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Toxins 2018, 10(9), 356; https://doi.org/10.3390/toxins10090356

Release of Indospicine from Contaminated Camel Meat following Cooking and Simulated Gastrointestinal Digestion: Implications for Human Consumption

1
Queensland Alliance for Agriculture and Food Innovation (QAAFI), The University of Queensland, Health and Food Sciences Precinct, Coopers Plains, QLD 4108, Australia
2
Department of Agriculture and Fisheries, Queensland Government, Health and Food Sciences Precinct, Coopers Plains, QLD 4108, Australia
3
Commonwealth Scientific and Industrial Research Organisation, Agriculture and Food, St. Lucia, QLD 4067, Australia
*
Author to whom correspondence should be addressed.
Received: 25 May 2018 / Revised: 28 August 2018 / Accepted: 30 August 2018 / Published: 3 September 2018
(This article belongs to the Special Issue Food Safety and Natural Toxins)
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Abstract

Indospicine, a hepatotoxic arginine analog, occurs in leguminous plants of the Indigofera genus and accumulates in the tissues of grazing animals that consume these plants. Furthermore, indospicine has caused toxicity in dogs following consumption of indospicine-contaminated meat; however, the potential impact on human health is unknown. The present study was designed to determine the effect of simulated human gastrointestinal digestion on the release and degradation of indospicine from contaminated camel meat following microwave cooking. Results showed no significant (p > 0.05) indospicine degradation during cooking or in vitro digestion. However, approximately 70% indospicine was released from the meat matrix into the liquid digesta during the gastric phase (in the presence of pepsin) and increased to >90% in the intestinal phase (with pancreatic enzymes). Following human consumption of contaminated meat, this soluble and more bioaccessible fraction of intact indospicine could be readily available for absorption by the small intestine, potentially circulating indospicine throughout the human body to tissues where it could accumulate and cause detrimental toxic effects. View Full-Text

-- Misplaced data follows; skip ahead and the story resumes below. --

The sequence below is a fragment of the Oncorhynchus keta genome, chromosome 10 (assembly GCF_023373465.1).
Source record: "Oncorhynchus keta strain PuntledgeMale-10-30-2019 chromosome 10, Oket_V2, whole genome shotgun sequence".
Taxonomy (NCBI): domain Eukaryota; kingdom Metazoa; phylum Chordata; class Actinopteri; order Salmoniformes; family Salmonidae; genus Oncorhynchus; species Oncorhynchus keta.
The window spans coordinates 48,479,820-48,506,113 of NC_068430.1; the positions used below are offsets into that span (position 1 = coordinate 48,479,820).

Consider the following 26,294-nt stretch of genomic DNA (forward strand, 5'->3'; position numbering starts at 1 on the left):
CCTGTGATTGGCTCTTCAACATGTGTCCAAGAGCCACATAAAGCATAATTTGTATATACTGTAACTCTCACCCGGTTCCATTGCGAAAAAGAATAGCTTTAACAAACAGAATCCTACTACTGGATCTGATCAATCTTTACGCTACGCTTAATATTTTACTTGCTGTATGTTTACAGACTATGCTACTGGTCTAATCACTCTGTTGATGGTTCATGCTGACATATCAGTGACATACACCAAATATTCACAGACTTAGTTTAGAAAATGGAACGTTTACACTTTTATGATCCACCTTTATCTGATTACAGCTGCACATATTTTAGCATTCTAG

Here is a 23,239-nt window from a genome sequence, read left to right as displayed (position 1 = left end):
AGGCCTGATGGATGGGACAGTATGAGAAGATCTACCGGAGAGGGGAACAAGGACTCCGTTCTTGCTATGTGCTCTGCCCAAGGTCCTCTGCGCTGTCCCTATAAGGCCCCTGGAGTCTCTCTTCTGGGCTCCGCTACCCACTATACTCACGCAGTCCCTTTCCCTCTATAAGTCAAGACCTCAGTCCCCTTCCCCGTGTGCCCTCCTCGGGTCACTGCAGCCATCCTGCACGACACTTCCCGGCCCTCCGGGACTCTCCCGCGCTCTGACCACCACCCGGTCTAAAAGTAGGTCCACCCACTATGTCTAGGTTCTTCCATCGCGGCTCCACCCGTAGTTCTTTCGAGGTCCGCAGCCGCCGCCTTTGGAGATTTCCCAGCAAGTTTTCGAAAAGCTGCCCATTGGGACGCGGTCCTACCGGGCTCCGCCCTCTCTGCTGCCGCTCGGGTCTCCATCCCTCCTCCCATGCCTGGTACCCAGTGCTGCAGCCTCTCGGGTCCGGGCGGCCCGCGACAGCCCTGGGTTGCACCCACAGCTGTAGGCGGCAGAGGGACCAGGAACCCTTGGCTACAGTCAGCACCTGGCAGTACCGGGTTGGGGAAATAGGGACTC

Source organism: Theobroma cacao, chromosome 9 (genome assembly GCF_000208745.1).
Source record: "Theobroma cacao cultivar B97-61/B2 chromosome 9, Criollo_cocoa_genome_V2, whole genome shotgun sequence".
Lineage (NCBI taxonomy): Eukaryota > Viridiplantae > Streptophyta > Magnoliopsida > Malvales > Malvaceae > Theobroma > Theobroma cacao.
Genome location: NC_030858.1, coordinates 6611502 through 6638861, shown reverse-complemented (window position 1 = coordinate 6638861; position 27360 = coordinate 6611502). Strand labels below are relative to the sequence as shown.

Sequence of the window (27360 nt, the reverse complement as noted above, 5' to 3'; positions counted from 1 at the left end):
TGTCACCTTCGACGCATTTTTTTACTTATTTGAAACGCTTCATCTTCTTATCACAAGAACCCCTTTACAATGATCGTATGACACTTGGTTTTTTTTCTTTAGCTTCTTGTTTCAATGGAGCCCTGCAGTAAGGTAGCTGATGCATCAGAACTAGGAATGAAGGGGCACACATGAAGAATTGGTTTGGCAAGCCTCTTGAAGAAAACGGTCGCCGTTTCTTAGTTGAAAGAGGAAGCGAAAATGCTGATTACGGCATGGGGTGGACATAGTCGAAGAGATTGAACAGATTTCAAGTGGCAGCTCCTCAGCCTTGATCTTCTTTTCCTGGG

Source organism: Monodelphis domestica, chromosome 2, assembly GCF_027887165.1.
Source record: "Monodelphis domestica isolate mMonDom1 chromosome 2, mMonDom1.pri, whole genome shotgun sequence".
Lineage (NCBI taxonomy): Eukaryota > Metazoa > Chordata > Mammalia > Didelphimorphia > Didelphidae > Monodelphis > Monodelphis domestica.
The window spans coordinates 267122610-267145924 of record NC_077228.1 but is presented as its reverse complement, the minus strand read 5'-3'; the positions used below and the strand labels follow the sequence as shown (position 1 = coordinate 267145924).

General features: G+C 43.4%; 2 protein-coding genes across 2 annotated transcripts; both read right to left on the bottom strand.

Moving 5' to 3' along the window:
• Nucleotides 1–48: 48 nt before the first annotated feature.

Keywords: indospicine; hepatotoxicity; meat; in vitro digestion; human indospicine; hepatotoxicity; meat; in vitro digestion; human
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This is an open access article distributed under the Creative Commons Attribution License which permits unrestricted use, distribution, and reproduction in any medium, provided the original work is properly cited (CC BY 4.0).
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Sultan, S.; Giles, C.; Netzel, G.; Osborne, S.A.; Netzel, M.E.; Fletcher, M.T. Release of Indospicine from Contaminated Camel Meat following Cooking and Simulated Gastrointestinal Digestion: Implications for Human Consumption. Toxins 2018, 10, 356.

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